by Itxaso Garay and Sheridan Kowta
Throughout the country thousands are raising their voices as they chant their complaints in unison: the voice of the middle class can be heard through the human microphones that are directly associated with the numerous protest movements. Beginning with the Occupy Wall Street in New York City on Sept. 17, similar protests have appeared in cities across the country: Chicago, Denver, Oakland, San Francisco, and now Petaluma.
The protests all have similar complaints: the top one percent of the country should stop profiting at the expense of the 99% who are suffering.
It begins with a march, people gather in the streets with their signs and the sound of the human voice. The protest then moves to a park; there the protesters stay until their demands are heard. The protesters occupy the park, exercising their first amendment rights to peaceably assemble. The protesters then sleep in the park until their message is heard.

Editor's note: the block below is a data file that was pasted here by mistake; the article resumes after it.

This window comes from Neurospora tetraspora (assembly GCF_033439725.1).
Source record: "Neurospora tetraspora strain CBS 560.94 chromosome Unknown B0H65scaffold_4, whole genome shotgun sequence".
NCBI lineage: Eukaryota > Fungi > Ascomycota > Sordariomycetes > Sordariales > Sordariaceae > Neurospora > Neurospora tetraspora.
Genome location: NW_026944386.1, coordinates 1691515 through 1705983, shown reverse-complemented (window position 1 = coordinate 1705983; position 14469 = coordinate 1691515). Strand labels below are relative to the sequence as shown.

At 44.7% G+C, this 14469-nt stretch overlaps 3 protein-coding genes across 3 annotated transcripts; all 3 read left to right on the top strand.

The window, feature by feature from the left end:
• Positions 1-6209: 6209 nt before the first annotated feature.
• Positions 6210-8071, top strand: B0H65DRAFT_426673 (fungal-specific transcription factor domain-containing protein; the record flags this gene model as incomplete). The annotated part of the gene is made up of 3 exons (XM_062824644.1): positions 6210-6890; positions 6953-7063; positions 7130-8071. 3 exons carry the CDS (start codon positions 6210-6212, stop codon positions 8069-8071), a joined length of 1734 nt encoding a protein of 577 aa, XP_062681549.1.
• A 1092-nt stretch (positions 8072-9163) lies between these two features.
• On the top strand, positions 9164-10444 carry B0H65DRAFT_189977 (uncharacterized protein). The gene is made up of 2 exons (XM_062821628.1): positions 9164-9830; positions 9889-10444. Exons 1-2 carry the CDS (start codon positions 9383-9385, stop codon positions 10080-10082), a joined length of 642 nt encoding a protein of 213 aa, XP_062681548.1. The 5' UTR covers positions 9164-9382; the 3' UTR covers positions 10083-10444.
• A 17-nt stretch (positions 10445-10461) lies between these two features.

Despite denial from major corporations, there is no ignoring the fact that there is something wrong with the direction America is headed. While the middle class is disappearing, CEOs and others from large corporations are growing. According to thinkprogress.org, Chevron recently announced that they more than doubled their third-quarter net income, bringing their total gains to over $21 billion; Chevron’s chairman Jon Watson received over $16.3 million, an 85% increase from the previous year. The big five oil companies (BP, Exxon, Chevron, ConocoPhillips and Shell) are collectively sitting on cash resources of $59 billion and have made a profit of a staggering $101 billion. The unfair distribution of wealth in America as a result of corporate greed is endangering 99% of the population.
The sanitary habits, the disorganized tactics, and the “us vs. them” attitude might all be harshly criticized, but there can be no arguing that the numerous Occupy movements across America have caused both corporate greed and economic inequality to be thrust into the public’s attention and scrutiny.